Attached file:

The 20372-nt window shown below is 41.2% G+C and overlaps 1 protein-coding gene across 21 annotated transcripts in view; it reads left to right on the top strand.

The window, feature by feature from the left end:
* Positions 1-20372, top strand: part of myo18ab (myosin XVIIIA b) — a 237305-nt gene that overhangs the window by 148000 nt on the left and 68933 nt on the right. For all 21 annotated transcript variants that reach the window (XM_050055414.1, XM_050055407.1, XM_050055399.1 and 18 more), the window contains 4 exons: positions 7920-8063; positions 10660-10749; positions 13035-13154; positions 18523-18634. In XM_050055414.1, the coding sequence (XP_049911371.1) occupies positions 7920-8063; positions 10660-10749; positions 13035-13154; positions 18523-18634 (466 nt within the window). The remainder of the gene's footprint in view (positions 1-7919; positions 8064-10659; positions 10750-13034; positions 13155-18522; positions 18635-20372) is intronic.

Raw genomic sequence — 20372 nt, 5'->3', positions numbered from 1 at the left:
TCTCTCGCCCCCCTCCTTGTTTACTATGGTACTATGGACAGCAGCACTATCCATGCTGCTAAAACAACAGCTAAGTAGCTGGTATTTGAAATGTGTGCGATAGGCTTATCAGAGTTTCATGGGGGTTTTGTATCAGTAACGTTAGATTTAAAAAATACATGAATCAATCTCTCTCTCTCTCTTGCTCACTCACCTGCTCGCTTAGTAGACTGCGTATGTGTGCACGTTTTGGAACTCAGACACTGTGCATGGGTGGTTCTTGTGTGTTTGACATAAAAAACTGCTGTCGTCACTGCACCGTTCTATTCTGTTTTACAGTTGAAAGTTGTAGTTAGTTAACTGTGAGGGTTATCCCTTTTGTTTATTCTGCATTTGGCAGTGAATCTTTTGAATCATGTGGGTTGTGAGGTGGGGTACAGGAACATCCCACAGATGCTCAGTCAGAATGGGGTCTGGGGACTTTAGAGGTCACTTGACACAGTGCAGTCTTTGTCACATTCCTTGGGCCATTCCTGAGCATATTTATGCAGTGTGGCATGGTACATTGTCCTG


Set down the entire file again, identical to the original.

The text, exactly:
The 20372-nt window shown below is 41.2% G+C and overlaps 1 protein-coding gene across 21 annotated transcripts in view; it reads left to right on the top strand.

The window, feature by feature from the left end:
* Positions 1-20372, top strand: part of myo18ab (myosin XVIIIA b) — a 237305-nt gene that overhangs the window by 148000 nt on the left and 68933 nt on the right. For all 21 annotated transcript variants that reach the window (XM_050055414.1, XM_050055407.1, XM_050055399.1 and 18 more), the window contains 4 exons: positions 7920-8063; positions 10660-10749; positions 13035-13154; positions 18523-18634. In XM_050055414.1, the coding sequence (XP_049911371.1) occupies positions 7920-8063; positions 10660-10749; positions 13035-13154; positions 18523-18634 (466 nt within the window). The remainder of the gene's footprint in view (positions 1-7919; positions 8064-10659; positions 10750-13034; positions 13155-18522; positions 18635-20372) is intronic.

Raw genomic sequence — 20372 nt, 5'->3', positions numbered from 1 at the left:
TCTCTCGCCCCCCTCCTTGTTTACTATGGTACTATGGACAGCAGCACTATCCATGCTGCTAAAACAACAGCTAAGTAGCTGGTATTTGAAATGTGTGCGATAGGCTTATCAGAGTTTCATGGGGGTTTTGTATCAGTAACGTTAGATTTAAAAAATACATGAATCAATCTCTCTCTCTCTCTTGCTCACTCACCTGCTCGCTTAGTAGACTGCGTATGTGTGCACGTTTTGGAACTCAGACACTGTGCATGGGTGGTTCTTGTGTGTTTGACATAAAAAACTGCTGTCGTCACTGCACCGTTCTATTCTGTTTTACAGTTGAAAGTTGTAGTTAGTTAACTGTGAGGGTTATCCCTTTTGTTTATTCTGCATTTGGCAGTGAATCTTTTGAATCATGTGGGTTGTGAGGTGGGGTACAGGAACATCCCACAGATGCTCAGTCAGAATGGGGTCTGGGGACTTTAGAGGTCACTTGACACAGTGCAGTCTTTGTCACATTCCTTGGGCCATTCCTGAGCATATTTATGCAGTGTGGCATGGTACATTGTCCTG